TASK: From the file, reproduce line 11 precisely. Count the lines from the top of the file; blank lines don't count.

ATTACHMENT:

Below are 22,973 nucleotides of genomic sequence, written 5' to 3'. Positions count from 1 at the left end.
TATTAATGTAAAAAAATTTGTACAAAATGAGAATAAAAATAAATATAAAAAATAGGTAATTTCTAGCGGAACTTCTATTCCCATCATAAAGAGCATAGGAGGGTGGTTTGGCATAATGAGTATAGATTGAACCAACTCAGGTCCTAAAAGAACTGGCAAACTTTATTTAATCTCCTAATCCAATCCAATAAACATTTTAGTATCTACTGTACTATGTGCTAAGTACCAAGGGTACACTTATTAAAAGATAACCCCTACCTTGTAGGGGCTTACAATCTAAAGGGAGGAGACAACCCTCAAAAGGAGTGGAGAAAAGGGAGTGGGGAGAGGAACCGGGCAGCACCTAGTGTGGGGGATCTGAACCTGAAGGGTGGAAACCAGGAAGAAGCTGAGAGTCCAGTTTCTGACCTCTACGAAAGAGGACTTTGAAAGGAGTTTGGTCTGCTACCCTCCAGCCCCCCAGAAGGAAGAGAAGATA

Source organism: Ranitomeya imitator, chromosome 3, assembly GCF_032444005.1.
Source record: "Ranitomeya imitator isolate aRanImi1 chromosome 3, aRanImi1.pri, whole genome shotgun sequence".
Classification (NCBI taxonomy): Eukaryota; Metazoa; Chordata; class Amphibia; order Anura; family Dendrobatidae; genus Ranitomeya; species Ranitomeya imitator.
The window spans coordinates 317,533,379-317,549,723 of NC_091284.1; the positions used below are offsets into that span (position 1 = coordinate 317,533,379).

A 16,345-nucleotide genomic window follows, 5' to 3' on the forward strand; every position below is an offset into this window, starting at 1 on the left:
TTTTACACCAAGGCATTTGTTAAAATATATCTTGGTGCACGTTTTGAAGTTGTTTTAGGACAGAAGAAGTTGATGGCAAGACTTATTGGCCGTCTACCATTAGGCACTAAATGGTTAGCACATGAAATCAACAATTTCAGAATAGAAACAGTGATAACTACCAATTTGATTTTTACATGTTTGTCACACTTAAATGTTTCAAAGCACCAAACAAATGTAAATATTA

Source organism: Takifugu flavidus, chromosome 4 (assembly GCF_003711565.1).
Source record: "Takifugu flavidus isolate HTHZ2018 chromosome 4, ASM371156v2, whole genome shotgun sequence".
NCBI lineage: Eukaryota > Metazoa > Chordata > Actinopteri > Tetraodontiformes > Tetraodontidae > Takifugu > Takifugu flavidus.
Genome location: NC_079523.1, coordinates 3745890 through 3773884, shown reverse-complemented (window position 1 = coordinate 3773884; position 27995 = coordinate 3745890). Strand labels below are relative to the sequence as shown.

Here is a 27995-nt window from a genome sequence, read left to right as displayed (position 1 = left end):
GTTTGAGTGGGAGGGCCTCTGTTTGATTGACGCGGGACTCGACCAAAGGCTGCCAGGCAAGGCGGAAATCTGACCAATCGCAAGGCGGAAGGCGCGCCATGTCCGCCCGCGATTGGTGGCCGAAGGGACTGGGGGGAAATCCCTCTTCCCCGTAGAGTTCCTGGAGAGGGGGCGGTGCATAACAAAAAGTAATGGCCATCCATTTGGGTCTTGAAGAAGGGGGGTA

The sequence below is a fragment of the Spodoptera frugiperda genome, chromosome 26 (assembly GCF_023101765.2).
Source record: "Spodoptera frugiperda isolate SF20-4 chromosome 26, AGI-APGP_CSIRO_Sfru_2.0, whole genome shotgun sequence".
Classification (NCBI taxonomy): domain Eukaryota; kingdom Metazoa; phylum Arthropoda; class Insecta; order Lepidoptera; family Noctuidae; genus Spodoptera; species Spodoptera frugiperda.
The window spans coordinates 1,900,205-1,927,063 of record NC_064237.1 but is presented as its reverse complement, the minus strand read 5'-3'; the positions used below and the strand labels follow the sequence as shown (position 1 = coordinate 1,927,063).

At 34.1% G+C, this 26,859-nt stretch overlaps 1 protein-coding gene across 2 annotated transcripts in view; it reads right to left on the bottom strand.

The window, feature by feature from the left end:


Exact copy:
NCBI lineage: Eukaryota > Metazoa > Chordata > Actinopteri > Tetraodontiformes > Tetraodontidae > Takifugu > Takifugu flavidus.